Water bath canning, or boiling water canning, is the desired method of canning used for high acid vegetables and fruits, pickles, and soft spreads. Water bath canning is the process of killing the unhealthy bacteria in foods by submerging them in a pot of boiling water. All foods contain bacteria, both harmful and helpful, but the harmful bacteria spreads if not killed. The high acid foods require a temperature that can be achieved with a 212°F boil, in a regular pot, as opposed to a low acid food that require pressure canning to maintain constant 240°F boil to kill bacteria.
You should use a canner or large stockpot that is fitted with a rack that prevents the jars from touching the sides and bottom, filled with water, and brought to a boil. You can purchase a kit at many retailers that includes a Graniteware Canner and Rack for less than $20 (or a complete kit with all the tools that you need to get started with canning). If you already have a pot, a rack can be purchased separately for less than $10. If you do not have a rack, you can improvise with a kitchen towel pressed into the bottom. Never allow the jars to touch each other or the side of the pot!
You should regularly inspect your canner, lid, and rack for corrosion, dents, and pinholes. These can affect heat distribution and cause your foods to can at unsafe temperatures.
The water bath canner can also be used to heat and sterilize your jars. Always inspect your jars for nicks, chips, and cracks before use! Wash with warm, soapy water and mild soap. If a white residue is present on the glass, soak in a mixture of 1 part vinegar to 10 parts water and wipe with a soft cloth. Clean any ‘goo’ from previous canning uses from the rim.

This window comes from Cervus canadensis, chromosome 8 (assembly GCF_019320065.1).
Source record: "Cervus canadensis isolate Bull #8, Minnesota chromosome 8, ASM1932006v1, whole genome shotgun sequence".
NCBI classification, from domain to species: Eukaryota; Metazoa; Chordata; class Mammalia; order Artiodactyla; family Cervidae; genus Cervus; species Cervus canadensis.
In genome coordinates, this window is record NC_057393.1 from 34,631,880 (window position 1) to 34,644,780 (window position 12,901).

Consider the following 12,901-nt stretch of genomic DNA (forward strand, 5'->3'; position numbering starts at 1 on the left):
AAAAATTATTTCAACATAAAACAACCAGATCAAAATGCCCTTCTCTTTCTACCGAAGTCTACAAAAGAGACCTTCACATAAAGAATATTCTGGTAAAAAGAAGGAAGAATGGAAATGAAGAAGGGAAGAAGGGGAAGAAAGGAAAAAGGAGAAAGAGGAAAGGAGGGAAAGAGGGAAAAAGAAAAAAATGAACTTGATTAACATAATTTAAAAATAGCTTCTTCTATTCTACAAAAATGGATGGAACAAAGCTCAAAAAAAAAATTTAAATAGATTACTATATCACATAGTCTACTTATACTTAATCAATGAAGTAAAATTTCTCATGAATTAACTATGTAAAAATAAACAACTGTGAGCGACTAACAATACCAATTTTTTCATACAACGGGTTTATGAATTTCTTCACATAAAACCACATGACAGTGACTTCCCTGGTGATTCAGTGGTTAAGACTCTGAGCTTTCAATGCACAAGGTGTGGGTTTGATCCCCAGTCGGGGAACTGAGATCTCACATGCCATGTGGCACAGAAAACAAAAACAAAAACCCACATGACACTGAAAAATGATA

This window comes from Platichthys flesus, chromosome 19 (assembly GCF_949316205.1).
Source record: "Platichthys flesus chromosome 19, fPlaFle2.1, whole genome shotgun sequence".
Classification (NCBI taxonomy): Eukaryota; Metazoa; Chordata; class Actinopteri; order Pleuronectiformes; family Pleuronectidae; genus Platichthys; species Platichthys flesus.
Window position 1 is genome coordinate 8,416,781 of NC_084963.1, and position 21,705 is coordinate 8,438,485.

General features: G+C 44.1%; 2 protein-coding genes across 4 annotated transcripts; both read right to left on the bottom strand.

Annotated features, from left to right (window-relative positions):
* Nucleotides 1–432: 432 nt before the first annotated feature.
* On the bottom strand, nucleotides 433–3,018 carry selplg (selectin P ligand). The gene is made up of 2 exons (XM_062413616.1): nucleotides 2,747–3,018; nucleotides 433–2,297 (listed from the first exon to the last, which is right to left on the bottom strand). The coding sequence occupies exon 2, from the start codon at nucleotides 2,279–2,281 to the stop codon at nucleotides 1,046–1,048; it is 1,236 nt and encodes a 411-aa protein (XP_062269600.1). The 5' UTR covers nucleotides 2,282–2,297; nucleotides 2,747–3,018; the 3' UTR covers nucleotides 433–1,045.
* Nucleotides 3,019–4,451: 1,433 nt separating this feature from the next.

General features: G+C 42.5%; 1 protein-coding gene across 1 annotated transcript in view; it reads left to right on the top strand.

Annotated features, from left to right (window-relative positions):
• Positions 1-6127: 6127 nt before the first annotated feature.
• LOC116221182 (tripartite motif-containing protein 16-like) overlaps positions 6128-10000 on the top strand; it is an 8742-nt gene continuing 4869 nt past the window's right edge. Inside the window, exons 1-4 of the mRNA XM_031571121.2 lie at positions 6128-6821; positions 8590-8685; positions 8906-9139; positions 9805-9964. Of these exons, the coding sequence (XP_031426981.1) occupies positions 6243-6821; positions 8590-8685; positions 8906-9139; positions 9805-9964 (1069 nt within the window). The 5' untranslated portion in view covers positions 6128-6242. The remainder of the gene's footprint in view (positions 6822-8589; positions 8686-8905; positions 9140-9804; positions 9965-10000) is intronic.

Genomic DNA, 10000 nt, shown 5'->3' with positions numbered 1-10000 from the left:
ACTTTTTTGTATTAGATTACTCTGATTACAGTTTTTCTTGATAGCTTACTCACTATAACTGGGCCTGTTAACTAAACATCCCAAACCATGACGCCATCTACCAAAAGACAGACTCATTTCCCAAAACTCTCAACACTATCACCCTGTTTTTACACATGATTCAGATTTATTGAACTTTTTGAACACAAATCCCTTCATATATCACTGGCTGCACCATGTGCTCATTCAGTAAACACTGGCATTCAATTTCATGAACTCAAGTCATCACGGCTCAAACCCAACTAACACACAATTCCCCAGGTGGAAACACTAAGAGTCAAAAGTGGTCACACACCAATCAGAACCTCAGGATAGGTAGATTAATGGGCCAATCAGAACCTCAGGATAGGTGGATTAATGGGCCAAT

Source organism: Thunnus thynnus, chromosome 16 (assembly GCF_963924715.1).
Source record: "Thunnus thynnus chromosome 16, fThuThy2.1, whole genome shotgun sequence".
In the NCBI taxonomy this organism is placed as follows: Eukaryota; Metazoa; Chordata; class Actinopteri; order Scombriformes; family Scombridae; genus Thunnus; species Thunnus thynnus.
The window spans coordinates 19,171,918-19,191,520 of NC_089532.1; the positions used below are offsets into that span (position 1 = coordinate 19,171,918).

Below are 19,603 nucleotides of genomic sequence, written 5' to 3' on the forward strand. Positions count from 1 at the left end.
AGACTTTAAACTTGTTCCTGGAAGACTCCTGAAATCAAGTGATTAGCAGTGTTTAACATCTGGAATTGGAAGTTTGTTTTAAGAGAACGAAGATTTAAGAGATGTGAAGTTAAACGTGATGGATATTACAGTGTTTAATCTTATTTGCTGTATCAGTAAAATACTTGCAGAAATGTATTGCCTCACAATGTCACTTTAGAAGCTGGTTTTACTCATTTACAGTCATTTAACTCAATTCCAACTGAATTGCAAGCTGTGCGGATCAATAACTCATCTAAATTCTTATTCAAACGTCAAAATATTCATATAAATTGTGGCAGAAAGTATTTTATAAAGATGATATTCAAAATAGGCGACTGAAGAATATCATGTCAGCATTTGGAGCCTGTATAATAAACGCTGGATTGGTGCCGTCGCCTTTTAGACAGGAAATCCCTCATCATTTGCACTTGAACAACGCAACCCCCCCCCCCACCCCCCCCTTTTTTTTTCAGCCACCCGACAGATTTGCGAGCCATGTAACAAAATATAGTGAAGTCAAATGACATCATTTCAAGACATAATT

Fill the canner half full with water and fit with the rack and bring to a boil. Reduce the temperature so that the water maintains a temperature of at least 180°F. Gently place your jars in the water, being careful not to splash water as they fill. Allow to simmer for at least 10 minutes. Remove and fill with hot, prepared recipe.
Once your jars are filled, wipe the rims with a clean cloth and fit with two piece caps (lids and rings). Make sure the rings are hand tight, anything looser will cause spillage. Bring water to a boil and carefully submerge jars. You should leave 1”-2” of boiling water over the tops of the jars. Cover the canner with the lid and process for the directed time stated in the recipe you chose.
When the jars are finished processing, remove with a jar lifter (priced at under $3 in most stores) and place on a towel. After the jars have cooled (8-12 hours), check them to make sure they sealed. Gently press down on the center of the lid, and if there is no give, the jars have sealed completely. If there is a give in the center, you may reprocess them within 24 ours of the initial canning.